The heirs of IKEA founder Ingvar Kamprad won’t inherit his fortune thanks to a unique series of trusts and holding companies.
Swede Ingvar Kamprad founded the multinational furniture and homeware store as long ago as 1943, before the end of the Second World War. In its earliest incarnation it was a mail order firm and its very first product was a replica of a kitchen table belonging to Ingvar’s uncle. The first of many stores to follow appeared in Älmhult, Sweden, a full 15 years later.
Thanks to the remarkable, global success of IKEA, the famously frugal businessman became a billionaire. At the time of his death aged 91 on January 27, Bloomberg ranked him as the world’s eighth richest man, with an estimated net worth of $58.7 billion, a little more, even, than the founders of global tech behemoth Google.
But Kamprad’s heirs will not inherit those billions thanks to those multiple trusts and holding companies, which he established to preserve the independence of the IKEA ethos. In 1982 Kamprad established the Stichting INGKA (INGKA Foundation) in the Netherlands, a charitable foundation which has overall control of the majority of the world’s IKEA stores, via a holding company, also based in Holland. Meanwhile, a third Netherlands-based holding company, Inter IKEA Systems B.V., owns the IKEA brand and overall franchise. This in turn is subsidiary of a foundation based in Liechtenstein.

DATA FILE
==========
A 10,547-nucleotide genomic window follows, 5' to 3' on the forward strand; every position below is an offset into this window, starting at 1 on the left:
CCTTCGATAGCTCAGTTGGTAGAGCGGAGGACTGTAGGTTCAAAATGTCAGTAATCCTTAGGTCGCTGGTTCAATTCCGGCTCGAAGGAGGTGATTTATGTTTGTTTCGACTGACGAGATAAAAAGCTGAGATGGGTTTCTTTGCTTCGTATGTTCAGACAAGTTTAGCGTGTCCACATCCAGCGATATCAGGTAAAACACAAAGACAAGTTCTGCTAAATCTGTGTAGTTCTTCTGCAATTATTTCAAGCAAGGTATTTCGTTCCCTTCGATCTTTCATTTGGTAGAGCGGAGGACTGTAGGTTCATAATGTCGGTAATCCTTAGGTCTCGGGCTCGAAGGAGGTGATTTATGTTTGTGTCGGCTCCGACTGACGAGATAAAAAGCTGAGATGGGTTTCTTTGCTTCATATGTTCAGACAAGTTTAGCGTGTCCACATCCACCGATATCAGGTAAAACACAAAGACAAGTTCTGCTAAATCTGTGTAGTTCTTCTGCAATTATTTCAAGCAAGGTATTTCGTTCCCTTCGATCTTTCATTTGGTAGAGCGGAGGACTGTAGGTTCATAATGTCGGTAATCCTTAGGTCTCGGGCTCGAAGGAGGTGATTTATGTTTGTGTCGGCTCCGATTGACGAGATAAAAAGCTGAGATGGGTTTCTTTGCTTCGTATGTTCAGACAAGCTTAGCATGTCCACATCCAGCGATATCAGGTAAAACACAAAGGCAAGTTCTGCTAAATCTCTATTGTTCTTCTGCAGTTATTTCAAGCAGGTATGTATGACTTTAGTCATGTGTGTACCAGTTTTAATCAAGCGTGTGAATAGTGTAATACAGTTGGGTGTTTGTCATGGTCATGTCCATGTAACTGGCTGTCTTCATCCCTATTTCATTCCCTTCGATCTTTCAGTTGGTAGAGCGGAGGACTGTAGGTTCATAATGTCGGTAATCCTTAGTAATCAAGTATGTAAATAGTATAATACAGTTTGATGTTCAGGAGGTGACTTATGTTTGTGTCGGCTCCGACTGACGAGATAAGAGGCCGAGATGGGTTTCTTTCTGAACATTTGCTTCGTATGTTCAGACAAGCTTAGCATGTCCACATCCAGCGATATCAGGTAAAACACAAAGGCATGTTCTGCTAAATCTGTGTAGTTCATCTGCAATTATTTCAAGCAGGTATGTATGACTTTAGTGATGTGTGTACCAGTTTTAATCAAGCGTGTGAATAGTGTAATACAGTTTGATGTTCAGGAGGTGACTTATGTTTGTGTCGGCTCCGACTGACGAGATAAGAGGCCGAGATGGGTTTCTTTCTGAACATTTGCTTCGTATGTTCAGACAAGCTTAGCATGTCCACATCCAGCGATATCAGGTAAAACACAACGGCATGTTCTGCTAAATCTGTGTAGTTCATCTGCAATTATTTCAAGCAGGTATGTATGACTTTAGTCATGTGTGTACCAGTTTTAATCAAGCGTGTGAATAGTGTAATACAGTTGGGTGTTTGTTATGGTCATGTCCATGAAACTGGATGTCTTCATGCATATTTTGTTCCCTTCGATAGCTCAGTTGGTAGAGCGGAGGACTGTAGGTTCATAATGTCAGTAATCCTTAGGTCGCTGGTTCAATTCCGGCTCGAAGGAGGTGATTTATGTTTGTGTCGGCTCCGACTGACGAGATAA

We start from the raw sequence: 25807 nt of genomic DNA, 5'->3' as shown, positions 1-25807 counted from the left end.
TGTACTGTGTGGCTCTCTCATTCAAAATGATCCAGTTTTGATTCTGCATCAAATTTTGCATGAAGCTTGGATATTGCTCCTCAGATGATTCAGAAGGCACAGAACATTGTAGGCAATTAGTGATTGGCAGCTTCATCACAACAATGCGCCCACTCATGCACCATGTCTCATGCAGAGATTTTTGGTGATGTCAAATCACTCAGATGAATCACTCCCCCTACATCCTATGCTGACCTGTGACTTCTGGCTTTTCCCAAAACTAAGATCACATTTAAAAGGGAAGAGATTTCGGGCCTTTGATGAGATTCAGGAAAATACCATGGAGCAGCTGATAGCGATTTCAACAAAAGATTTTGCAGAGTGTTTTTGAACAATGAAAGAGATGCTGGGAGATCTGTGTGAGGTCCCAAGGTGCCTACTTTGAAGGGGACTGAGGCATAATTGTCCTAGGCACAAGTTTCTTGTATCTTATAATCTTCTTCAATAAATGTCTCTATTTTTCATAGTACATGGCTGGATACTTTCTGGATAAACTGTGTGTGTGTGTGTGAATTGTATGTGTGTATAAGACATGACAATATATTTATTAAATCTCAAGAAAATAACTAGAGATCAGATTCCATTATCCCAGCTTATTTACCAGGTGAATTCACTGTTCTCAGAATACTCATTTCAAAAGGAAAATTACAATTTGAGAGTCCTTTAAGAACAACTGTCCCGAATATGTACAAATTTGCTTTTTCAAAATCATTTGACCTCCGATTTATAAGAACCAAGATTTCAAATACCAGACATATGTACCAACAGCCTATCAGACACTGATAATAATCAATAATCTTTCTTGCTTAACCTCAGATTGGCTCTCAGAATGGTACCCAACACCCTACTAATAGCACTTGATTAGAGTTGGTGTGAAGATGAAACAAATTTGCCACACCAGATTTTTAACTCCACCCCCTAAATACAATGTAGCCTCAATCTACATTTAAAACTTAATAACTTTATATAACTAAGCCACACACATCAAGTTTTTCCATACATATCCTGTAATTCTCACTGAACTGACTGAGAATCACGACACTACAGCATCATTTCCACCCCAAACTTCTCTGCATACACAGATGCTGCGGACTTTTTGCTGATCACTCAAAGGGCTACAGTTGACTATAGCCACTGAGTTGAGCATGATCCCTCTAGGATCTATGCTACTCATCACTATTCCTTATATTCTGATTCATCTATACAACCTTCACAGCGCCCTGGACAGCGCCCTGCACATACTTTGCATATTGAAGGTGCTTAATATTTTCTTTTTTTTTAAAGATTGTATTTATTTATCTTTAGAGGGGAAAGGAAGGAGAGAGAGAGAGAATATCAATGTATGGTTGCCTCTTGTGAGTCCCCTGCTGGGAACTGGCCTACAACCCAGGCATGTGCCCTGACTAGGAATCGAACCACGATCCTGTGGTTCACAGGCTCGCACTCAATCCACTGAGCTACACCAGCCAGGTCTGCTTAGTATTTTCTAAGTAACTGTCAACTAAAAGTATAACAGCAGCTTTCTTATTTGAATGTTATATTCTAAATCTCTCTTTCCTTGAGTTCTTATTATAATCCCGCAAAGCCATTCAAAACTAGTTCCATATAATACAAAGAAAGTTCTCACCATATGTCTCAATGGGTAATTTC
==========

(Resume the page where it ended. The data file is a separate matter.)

This complex arrangement ensures that the IKEA entity will remain fully independent of the Kamprad family. Instead they will inherit the separate – and significantly smaller – Ikano Group, a collection of businesses with total assets of around $10 billion.
Stowe Family Law Senior Solicitor Jane Gray said:
“Trusts are a great facility to ringfence and preserve assets after you have died but the downside is any control element dies with you. You have to be careful that any trust set up is constituted with assets that you don’t later want to pass on to someone else.”
“Assets contained in a trust are operated by the trustees for the benefit of chosen beneficiaries. In this case it appears that Mr Kamprad was not interested in money and far more interested in the survival of the Ikea concept supporting innovation and design.”
Photo of Ingvar Kamprad by Haparanda Midnight Ministerial June 2010 via Flickr under a Creative Commons licence